Musings & Younger Perspectives
“I Share, Therefore I Am.”*
By The Rev. Shalom R. Agtarap | Illustration by Moses Garibay

“Did you see my post about _______? Why haven’t you liked it?”

I hear this question all the time. At church on Sundays, at campus on Wednesday nights, at meet-ups and fellowship events outside of both – folks want to know 1) if we have seen what others have posted and 2) if we responded to it. This reliance on social media – not just for what we can share, but also in how people respond to what we share – can warp our understanding of what it means to be.

For some of us, the platforms of Facebook and Twitter provide a “thrill…the neurochemical hit of constant connection.” I get it. Pictures of friends’ kids in their back-to-school outfits, Halloween costumes and other shenanigans sprinkled throughout my news feed are sources of great joy. As a Methodist who thrives on our connectionalism, I love being connected!

But I wonder if our connectedness has picked up some bad habits along the way? Introverts might like this because there are conversations to opt-in and out-of. On Facebook one can take as much time as needed to craft the “perfect” response. Communication can be edited, spell checked and even deleted. However, life can’t be controlled. With social media we see the need to be in constant communication but human connection demands more of us. We want to be in touch with folks more and more but with “perfect” communication.

Is that a good thing? What is our response to the Christ who got in the messiness of life – who comes again at Advent not in a palace, but in a dirty stable; imperfect yet holy?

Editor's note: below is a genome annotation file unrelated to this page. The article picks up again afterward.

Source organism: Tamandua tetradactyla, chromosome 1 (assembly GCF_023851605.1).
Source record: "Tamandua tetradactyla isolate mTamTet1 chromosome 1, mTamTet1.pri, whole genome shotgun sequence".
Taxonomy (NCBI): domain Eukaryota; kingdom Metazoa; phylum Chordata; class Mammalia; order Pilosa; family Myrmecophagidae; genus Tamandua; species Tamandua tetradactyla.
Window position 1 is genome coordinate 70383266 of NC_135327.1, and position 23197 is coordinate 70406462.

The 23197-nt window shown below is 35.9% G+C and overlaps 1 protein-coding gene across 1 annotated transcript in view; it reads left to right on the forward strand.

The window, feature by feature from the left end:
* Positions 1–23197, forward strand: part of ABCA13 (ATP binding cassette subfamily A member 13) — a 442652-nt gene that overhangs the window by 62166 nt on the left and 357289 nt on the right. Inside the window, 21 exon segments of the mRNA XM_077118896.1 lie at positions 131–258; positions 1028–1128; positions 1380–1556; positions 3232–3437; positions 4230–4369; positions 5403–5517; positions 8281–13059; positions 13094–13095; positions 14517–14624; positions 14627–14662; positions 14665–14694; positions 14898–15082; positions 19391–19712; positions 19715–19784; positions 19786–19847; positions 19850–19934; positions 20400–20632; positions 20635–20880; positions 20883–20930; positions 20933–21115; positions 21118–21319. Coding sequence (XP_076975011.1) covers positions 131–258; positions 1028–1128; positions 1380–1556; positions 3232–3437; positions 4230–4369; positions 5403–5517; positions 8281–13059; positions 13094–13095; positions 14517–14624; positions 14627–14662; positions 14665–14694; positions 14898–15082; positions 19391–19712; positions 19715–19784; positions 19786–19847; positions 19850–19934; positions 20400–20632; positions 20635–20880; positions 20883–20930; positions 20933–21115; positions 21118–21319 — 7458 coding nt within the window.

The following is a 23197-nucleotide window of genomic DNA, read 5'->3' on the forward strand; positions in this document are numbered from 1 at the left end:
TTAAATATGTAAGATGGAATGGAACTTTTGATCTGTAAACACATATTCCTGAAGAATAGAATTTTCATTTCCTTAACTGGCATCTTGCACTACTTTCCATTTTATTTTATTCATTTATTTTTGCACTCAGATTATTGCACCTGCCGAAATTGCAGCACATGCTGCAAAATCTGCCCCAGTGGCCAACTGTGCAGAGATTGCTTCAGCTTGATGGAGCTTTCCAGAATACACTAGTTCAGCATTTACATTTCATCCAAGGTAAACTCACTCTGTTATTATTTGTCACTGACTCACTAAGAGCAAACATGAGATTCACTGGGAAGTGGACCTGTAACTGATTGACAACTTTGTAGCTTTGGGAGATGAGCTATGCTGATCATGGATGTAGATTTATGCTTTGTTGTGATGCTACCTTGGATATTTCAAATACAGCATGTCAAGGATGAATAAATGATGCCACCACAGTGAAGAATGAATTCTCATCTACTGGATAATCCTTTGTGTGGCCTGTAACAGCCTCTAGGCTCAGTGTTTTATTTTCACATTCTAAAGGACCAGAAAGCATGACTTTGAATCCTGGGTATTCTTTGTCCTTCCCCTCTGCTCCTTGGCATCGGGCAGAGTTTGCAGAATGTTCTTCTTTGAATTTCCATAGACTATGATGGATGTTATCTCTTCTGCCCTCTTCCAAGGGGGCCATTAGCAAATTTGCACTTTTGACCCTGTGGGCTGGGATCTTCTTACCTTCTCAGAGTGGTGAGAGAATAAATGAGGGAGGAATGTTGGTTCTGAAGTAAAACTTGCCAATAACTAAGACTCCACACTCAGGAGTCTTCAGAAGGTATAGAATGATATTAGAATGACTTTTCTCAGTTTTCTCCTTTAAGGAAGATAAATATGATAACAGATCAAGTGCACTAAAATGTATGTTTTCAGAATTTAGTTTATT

Communication, in its earliest documented usage meant to impart or participate. In communicating with one another, are we imparting knowledge or something useful? Are we participating in the larger conversation Christ calls us – to care for the poor, advocate for those denied justice, and lead others to abundant life in Christ?

The Advent season is upon us – the season that is marked by waiting and anticipating for the coming of the Light. It’s the season brought on by God communicating to the world – sharing with all of humanity that there is hope.

So keep communicating – impart hope and participate in life-giving acts – and as you update, post, and comment may you know the nearness of the One who doesn’t wait for us to get it perfect to join in the conversation.

*I borrowed the phrase used by Dr. Sherry Turkle in an interview with Bill Moyers discussing her book, Alone Together: Why We Expect More From Technology and Less From Each Other.

The Rev. Agtarap is the pastor of Ellensburg UMC and delights in her work with young adults at CWU Wesley, the church’s campus ministry to Central Washington University. You can follow her on Twitter, @justshalom or subscribe /shalomagtarap.


  1. Nice post. I concur, and would take it a step further. Our tendency through social media is to “connect” to people like us. We seek that which affirms what we already know, and listen for voices that tell us what it is we want to hear. That, I think, creates a space in which we have a harder and harder time knowing those who are different and “Other.” Which is a dangerous thing, at least so far as the Gospel is concerned.

    • Hi David. Thanks for your comments on this article. Yes, social media is definitely our ‘efficient’, ‘refined’ way to connect to one another. In its efficiency, the virtual social world contrasts to the beautifully perfect reality. IMO, as long as we are communicating and connecting, I’m all for it! -J. Love, Channels/Print & Publications Manager.

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